Although any Alfa Romeo 105 Series Coupe is a wonderful thing, there is no question that in the mind of the true enthusiast, the 1750 GTV is the most desirable of them all.
Introduced in 1967, not only did it have the best engine, the fantastically zingy and rev-hungry 1,779cc twin cam, it also had the best interior with beautifully sculptured and supportive deep-ribbed seats and a wood-veneered central dash pod with additional instruments and switches. Putting 122bhp and 137lb/ft at the driver’s disposal, it could sprint to 60mph in 9.2 seconds with a top speed of 116mph.
Allied to the superb chassis, pin sharp steering and effective disc brakes, it was perhaps the finest affordable sportscar of its era and was in a totally different league to anything that the British motor industry could pit against it. No wonder that 44,269 were sold before it was replaced by the slightly less eager 2000 GTV in 1971.
Built in 1968 and first registered in January 1969, a near-complete history of owners accompanies this 1750 GTV, its first owner, a Mrs Pamela Erdman of Park Lane, keeping it for three years during which time it posed around central London sporting the registration number 227 EVE – it must have looked good! The current number was assigned to the car when she sold it to a gentleman from Hollingbourne in Kent who kept it for a further five years.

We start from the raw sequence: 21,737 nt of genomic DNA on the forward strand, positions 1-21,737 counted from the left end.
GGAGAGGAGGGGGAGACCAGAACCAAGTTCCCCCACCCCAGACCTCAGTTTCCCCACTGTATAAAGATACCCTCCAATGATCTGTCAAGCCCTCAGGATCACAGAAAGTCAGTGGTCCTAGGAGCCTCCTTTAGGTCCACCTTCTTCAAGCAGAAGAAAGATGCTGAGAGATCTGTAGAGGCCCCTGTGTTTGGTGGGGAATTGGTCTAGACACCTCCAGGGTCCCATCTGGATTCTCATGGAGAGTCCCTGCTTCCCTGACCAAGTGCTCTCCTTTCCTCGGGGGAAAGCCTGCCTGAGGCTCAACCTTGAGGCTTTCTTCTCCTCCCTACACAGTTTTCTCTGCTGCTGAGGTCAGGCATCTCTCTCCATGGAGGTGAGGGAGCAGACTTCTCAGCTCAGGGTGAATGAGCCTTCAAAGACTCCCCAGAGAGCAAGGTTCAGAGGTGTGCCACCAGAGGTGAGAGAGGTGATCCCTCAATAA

In October 1977 it was sold locally, moving to its fourth owner, a Mr Knowlton of Southampton some six months later. He was also to become its sixth owner, so it either passed around within his family, or he liked it so much that he bought it back. In any event it stayed with them until heading to Brighton for a short spell, Robin Hall of Wallington finding it in 1987 and keeping it for the next 24 years. He sold it in 2011 having given the car a compete repaint in Ochre AR109 the previous year.
Fortunately the little Alfa then fell into the hands of Surjeet ‘Ricky’ Riyat of Hayes, a well-known Alfa Romeo specialist. During his 15-month ownership he rebuilt the engine with new pistons and liners, gapless rings, a ported and polished cylinder head with centreline big valves, heavy-duty springs and C&B camshafts. The correct Weber 40 DCOE 32 carburettors were rebuilt and a new fuel tank installed along with a rorty GTA exhaust system.
Ricky also had the suspension components cleaned and powder coated and renewed the bushes and wheel bearings. Eibach springs were added with shortened rear springs and an anti-roll bar. While he was at it, the car received a new clutch and a complete brake overhaul. More detailed refurbishment took place, including a new heater matrix and correct Carello outer headlamps and new inners, a lucky find indeed. During 2012 he fitted a new interior complete with seat covers, headlining and interior veneers, the end result being a tribute to his workmanship.
The Alfa came into the hands of the vendor in 2013 and has covered around 3,500 trouble-free miles since, the speedo currently showing some 72,200 miles. Forming part of a local collection of interesting classics, its owner is downsizing the collection to more manageable proportions and has reluctantly decided that this fine example has to go.
MOTd until August next year (with no advisories), this superb 1750 GTV ticks all the boxes in terms of its continuous history, colour, model and condition. What’s not to like?